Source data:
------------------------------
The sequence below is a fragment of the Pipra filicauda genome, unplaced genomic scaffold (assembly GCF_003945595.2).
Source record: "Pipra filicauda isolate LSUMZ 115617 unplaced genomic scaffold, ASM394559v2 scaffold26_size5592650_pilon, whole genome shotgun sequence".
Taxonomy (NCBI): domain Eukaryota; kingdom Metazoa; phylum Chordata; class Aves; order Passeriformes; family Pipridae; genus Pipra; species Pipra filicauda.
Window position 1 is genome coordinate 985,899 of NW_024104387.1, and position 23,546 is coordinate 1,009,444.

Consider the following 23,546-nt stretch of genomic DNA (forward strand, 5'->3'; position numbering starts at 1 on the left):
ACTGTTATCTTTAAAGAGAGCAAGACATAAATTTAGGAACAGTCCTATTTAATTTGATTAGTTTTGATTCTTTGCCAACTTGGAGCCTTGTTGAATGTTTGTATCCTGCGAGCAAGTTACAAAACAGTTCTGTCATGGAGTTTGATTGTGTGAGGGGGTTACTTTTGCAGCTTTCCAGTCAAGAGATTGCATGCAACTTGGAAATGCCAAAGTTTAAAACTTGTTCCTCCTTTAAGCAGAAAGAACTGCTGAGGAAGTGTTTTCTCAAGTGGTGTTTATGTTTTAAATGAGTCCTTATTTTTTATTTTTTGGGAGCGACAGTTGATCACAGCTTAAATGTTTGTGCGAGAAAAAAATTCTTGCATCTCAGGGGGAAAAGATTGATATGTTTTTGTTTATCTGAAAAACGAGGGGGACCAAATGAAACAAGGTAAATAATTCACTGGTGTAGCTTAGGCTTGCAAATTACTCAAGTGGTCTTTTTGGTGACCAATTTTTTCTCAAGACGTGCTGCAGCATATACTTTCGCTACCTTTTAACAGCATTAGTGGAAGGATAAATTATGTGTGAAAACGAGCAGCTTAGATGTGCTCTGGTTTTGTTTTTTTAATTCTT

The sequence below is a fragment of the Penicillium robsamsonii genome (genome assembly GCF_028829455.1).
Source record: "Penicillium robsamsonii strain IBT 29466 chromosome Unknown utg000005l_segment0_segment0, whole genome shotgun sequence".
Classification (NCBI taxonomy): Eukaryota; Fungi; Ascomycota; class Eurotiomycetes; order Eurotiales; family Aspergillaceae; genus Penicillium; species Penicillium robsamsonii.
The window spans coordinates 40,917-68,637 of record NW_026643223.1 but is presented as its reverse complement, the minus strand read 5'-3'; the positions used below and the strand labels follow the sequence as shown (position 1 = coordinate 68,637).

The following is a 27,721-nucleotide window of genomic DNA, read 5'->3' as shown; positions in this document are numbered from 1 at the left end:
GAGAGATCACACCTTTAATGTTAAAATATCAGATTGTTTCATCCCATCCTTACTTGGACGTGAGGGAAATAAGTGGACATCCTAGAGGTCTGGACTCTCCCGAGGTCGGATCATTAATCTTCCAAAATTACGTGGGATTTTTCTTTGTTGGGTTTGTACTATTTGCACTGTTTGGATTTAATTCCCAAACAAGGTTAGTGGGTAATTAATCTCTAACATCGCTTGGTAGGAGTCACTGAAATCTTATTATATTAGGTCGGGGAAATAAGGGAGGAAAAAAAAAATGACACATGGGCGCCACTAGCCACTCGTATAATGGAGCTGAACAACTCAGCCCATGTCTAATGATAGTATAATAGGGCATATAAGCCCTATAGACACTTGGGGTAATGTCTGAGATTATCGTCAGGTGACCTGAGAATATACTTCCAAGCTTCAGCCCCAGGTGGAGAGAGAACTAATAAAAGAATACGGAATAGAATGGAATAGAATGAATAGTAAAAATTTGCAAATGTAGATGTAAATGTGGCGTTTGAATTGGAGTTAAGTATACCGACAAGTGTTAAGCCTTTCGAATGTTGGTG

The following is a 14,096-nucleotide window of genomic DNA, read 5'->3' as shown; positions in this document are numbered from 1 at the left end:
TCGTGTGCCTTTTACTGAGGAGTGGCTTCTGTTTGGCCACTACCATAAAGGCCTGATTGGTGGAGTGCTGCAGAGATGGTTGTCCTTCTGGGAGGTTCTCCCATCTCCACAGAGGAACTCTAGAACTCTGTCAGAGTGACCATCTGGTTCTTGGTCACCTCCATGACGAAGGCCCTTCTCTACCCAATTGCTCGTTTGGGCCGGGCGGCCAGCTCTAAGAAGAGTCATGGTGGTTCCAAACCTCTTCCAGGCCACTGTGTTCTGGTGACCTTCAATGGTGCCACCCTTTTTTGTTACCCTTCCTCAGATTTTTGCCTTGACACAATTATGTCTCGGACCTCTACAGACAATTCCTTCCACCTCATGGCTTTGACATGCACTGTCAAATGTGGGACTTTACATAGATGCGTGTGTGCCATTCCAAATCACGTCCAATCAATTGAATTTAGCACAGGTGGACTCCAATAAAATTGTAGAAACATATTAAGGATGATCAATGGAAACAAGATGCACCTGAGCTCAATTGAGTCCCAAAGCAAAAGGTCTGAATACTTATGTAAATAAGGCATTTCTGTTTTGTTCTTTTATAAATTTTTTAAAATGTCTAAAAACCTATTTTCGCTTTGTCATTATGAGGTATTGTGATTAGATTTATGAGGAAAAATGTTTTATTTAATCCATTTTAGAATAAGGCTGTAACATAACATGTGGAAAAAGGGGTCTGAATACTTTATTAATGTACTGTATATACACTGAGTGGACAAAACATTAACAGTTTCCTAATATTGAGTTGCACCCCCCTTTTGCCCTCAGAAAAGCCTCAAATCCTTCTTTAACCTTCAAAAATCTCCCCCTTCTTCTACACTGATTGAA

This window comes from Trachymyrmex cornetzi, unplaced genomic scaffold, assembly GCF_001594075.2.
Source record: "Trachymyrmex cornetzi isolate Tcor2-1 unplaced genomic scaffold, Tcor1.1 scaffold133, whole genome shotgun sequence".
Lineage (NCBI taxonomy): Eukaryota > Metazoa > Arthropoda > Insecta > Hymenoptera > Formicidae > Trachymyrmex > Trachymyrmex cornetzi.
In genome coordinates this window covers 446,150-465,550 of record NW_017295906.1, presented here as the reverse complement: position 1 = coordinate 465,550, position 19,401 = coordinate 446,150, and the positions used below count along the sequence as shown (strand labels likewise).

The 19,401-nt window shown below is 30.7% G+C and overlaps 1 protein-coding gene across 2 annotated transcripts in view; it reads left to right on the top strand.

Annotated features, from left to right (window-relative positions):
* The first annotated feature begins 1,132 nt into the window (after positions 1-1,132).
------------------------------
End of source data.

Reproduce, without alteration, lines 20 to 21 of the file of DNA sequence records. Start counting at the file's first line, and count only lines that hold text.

Annotated features, from left to right (window-relative positions):
* The first annotated feature begins 1,132 nt into the window (after positions 1-1,132).